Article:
reality tv

Far from being a hindrance, Shane Gould says her age helped her win Australian Survivor. 


Last night’s Australian Survivor finale made history for reasons we don’t usually expect from a reality TV program.

Not only was it the first time two female contestants were the final survivors standing, but winner, Olympic champion Shane Gould, made her mark as the oldest contestant to take out the title.

With five votes to four, the 61-year-old gold medal swimmer was crowned Sole Survivor – defeating criminal barrister Sharn Coombes and pocketing half a million dollars.

But she says the biggest win, perhaps, is that she may have paved the way for more women her age to “push back against social pressures to slip out of sight”.

“We need to keep our visibility and fight for our place in society. We’re just different. We have different levels of creativity and contribution – and you need that in society – not just the youthful energy,” Shane told Mamamia.

When asked if she thinks she’s inspired women her age, she said, “It wasn’t my intention.”

“But if that’s the outcome – fantastic. I’ve got three sisters in their fifties and they’re encouraged by my experience. I said look – you’ve all got abilities, you’ve just got to find a place to apply them. It might be totally out of your comfort zone,” she added. 

The Olympian and mother of four was one of 24 contestants who spent several gruelling – and hungry – weeks on the Fijian island of Savusavu, surviving on rice and beans and competing in physically and mentally demanding challenges each week. But the final week came down to just three: Sharn Coombes, Shane Gould and AFL star Brian Lake.

Far from being a hindrance, Shane believes it was her age that gave her an edge against the other contestants, and led to her win.

“People are probably more capable in their older years, because they use their life experiences. We have the ability to adapt, adjust and rebound,” she said, adding that she thinks “older women are underestimated”.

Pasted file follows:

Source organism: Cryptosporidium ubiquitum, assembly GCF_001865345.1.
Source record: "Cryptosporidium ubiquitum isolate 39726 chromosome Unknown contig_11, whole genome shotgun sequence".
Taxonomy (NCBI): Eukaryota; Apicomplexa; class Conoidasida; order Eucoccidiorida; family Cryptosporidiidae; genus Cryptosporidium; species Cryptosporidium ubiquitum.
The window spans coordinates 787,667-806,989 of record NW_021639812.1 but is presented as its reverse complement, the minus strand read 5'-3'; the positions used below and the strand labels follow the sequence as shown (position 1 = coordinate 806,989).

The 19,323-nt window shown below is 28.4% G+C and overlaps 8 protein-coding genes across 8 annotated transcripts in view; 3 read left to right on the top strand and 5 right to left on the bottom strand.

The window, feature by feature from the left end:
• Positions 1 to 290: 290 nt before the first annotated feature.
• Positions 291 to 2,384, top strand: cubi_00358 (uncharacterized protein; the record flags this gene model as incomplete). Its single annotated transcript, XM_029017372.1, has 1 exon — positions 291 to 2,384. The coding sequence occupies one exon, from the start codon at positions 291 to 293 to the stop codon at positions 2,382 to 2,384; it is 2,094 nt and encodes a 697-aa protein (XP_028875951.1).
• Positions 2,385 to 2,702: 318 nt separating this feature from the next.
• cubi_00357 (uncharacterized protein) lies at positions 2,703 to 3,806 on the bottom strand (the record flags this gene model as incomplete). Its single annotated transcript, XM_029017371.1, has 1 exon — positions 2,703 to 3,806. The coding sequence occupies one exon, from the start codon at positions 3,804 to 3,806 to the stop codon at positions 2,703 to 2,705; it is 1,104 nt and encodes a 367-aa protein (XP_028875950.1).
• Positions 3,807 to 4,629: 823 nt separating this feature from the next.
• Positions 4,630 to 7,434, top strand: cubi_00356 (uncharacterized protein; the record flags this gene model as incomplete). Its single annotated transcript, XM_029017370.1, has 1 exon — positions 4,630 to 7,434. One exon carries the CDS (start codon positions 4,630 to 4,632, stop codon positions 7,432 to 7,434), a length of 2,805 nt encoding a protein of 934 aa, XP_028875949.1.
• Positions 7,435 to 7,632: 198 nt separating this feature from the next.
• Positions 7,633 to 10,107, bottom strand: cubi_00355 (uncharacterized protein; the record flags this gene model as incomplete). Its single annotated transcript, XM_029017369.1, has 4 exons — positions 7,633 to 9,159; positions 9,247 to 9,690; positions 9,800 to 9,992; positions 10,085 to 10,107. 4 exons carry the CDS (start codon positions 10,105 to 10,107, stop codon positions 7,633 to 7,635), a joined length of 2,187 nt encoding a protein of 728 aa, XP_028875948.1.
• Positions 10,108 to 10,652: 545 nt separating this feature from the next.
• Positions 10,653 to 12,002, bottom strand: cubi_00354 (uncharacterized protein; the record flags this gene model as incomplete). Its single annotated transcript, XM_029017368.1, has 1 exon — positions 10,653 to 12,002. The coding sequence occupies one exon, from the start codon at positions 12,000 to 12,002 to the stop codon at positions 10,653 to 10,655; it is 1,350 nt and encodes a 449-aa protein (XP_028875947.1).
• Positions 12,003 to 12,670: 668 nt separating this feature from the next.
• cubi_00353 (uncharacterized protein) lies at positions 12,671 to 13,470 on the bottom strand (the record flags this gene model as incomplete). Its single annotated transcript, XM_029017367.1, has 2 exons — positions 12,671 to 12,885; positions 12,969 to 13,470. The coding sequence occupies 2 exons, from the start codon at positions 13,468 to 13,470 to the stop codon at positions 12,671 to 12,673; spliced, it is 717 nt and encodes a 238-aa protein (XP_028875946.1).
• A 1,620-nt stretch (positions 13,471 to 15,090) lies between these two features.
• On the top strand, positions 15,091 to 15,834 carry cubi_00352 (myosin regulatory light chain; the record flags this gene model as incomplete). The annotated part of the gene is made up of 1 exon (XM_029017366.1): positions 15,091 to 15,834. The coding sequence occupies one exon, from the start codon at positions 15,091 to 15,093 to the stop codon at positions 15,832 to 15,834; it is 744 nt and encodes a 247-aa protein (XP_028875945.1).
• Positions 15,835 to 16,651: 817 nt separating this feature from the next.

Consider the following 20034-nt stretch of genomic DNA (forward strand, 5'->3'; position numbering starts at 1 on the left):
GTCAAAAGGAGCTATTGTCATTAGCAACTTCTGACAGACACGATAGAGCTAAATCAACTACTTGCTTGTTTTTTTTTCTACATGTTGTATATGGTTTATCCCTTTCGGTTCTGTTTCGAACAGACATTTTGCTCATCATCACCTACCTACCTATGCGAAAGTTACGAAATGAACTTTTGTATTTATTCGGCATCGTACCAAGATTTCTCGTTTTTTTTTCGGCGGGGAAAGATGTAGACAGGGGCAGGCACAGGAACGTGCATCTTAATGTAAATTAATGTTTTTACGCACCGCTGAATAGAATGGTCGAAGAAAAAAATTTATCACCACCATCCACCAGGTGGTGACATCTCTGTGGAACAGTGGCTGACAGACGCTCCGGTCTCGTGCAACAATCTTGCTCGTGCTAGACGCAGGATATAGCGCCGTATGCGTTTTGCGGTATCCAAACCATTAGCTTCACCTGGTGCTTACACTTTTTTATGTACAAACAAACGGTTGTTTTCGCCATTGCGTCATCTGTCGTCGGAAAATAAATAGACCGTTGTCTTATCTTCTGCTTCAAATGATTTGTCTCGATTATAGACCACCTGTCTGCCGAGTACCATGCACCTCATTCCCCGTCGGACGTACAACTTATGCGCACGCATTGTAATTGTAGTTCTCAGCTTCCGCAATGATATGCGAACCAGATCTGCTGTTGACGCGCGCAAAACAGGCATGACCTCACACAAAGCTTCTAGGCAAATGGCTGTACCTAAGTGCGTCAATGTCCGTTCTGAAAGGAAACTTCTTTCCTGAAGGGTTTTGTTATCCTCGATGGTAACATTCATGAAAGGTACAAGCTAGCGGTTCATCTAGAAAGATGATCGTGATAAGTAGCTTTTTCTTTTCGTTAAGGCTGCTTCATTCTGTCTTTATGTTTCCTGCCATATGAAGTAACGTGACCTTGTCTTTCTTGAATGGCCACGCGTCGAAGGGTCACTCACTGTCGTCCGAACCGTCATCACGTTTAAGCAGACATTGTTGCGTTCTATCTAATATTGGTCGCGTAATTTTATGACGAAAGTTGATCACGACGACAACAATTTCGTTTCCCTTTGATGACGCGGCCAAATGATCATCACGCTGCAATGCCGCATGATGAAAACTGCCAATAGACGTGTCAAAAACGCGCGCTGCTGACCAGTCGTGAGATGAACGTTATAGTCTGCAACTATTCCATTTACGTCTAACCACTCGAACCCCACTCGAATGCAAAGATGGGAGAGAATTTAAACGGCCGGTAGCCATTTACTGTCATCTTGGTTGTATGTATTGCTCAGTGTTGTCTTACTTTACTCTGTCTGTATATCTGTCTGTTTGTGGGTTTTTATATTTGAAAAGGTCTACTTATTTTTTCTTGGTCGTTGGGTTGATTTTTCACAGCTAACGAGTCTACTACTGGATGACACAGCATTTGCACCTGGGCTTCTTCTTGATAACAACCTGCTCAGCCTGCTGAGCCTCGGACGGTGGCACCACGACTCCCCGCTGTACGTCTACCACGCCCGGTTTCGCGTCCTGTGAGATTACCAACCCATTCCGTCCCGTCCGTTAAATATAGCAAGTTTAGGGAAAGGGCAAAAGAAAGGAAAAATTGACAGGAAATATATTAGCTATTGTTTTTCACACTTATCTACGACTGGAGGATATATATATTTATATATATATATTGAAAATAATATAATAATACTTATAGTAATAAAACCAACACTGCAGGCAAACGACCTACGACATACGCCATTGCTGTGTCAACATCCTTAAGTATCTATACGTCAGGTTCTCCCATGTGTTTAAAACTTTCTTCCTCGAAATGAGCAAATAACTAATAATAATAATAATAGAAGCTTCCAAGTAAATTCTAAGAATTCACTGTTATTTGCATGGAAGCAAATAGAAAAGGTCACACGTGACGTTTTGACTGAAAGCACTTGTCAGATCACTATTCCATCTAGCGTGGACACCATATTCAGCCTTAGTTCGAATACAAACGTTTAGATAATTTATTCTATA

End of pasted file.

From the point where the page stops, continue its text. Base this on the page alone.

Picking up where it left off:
“The wisdom, the experiences, the talents and the skills that older or middle-aged woman have… what a waste to shelve those people.”

Shane was well-liked by all her fellow contestants, but as Survivor fans can attest – there seemed to be one contestant with which she didn’t see eye-to-eye; second runner up Brian Lake, or “Grubby” as he was known throughout the season.

“I was conflicted in relating to him,” Shane said of the former Hawthorn and Western Bulldogs player.

“When he was his true genuine self, he was a really nice guy, but when he put on his ‘athlete guy’ game face it wasn’t very endearing to me.

“I just couldn’t cope with his grubby behaviour and his potty mouth… and there are other things that are a bit too complicated to say. He was a bit of a difficult person to live with, but a very interesting man… I was just uncomfortable with his way of living life.”

While some contestants from the season – Benji and Robbie, and Shonee and Fenella, in particular, have spoken about the genuine bond they formed during the experience – Shane offered some insight into what it’s like to truly establish friendships on Survivor.

“You know when you go on a camp, you form a relationship because you’re feeling a bit vulnerable. Like a holiday romance, these are ‘showmances’. I think people often form relationships that are like showmances and when you go back to the real world, it’s different. You haven’t got the same pressures.

“I think time will tell if relationships – like the “Shenella” relationship (Shonee and Fenella) – will continue.”

So what happened behind the cameras, that we didn’t see on television?

According to Shane – one contestant’s portrayal may have been deceiving.

“There was a lot more to Steve than was portrayed,” she said of the Commando.

“He didn’t appear to be saying much, but he was actually doing a lot more talking that they didn’t catch on the camera. He seemed to be a little bit under the radar, but he was working the game and the relationships more than was portrayed. He had more influence than was shown.”

The Sole Survivor says she plans to spend her $500,000 prize money on building a sustainable cottage, and furthering her research into the benefits of swimming to put towards a book and documentary.